Wednesday, July 1, 2015

Marriage equality happens. Now what?

Ecstatic is an understatement.

Add emotional and a few other feelings and you have what I feel now and really felt last Friday upon getting the news about the US Supreme Court ruling in regards to marriage equality.

Mike and I were married ten years ago in a ceremony we called " a loving act of civil disobedience" as we married in our home state of Colorado where marriage was not legal. Last year we went to our favorite beach (Torrey Pines in San Diego) and were legally wed.

Watching couples in Michigan, Ohio, North Dakota and Georgia brought on a flood of tears.

Of course not everyone is happy with the decision. The unhappiness began on the Court itself with those who dissented.

From Republican Presidential candidates to pastors to folks who just don't like gay people (including the previously mentioned), I have heard it all.

Here's what I have to say to those who are demonizing gay people and continuing the spiritual genocide against us:

No gay couple would want to be married by an anti-gay religious person in an anti-gay place of worship. So please stop with the fearmongoring about being forced to wed gay couples. No thank you.

We will continue to fight against hate and bigotry. Some of us are seasoned after living through the HIV/AIDS epidemic and dealing with so much bigotry against those with HIV/AIDS and then the ridiculous fight to be equal under the law in regards to marriage. And now we have some free time.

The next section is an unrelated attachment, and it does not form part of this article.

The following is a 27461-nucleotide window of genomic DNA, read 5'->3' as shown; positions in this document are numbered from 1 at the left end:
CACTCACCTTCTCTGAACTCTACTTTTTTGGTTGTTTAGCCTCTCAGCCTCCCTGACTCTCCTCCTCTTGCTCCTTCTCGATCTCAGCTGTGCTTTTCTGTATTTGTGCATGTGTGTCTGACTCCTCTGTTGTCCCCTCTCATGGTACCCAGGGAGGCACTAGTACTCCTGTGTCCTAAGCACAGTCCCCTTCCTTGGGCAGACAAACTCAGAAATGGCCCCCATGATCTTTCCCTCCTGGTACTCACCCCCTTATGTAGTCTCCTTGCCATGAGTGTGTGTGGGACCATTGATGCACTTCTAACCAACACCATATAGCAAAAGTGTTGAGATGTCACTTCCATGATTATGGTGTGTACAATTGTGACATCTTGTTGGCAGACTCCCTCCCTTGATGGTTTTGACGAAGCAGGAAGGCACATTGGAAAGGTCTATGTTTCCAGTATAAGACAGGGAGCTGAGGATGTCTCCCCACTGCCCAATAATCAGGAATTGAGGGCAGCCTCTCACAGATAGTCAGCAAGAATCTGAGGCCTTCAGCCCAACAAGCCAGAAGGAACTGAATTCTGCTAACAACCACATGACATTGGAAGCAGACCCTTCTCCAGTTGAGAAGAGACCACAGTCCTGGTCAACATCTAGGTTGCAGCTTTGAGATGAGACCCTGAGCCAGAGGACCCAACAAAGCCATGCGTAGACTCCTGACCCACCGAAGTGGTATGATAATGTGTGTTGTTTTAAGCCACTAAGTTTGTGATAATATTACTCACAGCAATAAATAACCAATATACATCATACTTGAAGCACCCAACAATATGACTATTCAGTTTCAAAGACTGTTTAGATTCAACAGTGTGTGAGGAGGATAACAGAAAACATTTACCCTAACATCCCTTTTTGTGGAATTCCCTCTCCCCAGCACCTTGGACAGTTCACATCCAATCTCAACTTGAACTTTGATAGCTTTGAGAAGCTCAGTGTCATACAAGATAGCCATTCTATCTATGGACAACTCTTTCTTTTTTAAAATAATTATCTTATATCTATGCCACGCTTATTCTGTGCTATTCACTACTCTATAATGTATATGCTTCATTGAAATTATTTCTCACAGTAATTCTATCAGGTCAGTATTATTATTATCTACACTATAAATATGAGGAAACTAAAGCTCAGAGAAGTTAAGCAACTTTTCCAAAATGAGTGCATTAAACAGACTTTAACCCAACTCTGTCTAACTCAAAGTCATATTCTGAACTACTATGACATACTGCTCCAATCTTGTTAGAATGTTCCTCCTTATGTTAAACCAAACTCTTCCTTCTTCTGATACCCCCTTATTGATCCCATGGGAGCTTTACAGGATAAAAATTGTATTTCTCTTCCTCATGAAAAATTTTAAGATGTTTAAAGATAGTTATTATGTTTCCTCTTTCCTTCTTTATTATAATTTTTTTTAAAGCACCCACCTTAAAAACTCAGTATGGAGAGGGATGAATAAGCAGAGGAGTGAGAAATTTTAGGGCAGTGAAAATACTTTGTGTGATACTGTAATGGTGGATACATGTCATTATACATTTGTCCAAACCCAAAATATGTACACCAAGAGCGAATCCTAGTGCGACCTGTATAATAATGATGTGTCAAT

Traditional marriage. From the Old Testament? Multiple wives? Marrying teenagers? What exactly is traditional marriage? Marriage these days determines benefits and rights amongst couples. It shows the highest form of a couple's commitment. That's why I chose to marry my husband. And although we had a religious ceremony, I would be fine with a civil marriage.

Some Christians have said some terrible things about marriage and about gay people. There are more divorced heterosexuals in the U.S. than there are gay people but the hate does not extend to them.

There is something powerful in kindness. There is something powerful in love. I will continue to fight for equality and against bigotry, prejudice and hate. I won't demonize those against me, but I will not remain silent either.

More to come on this topic.

I'd like to close by saying thank you to all of those who have expressed kindness to us. I am truly grateful. The U.S. Supreme Court decision was intense for us for many reasons. We are still smiling.

Thanks for reading.

No comments:

Post a Comment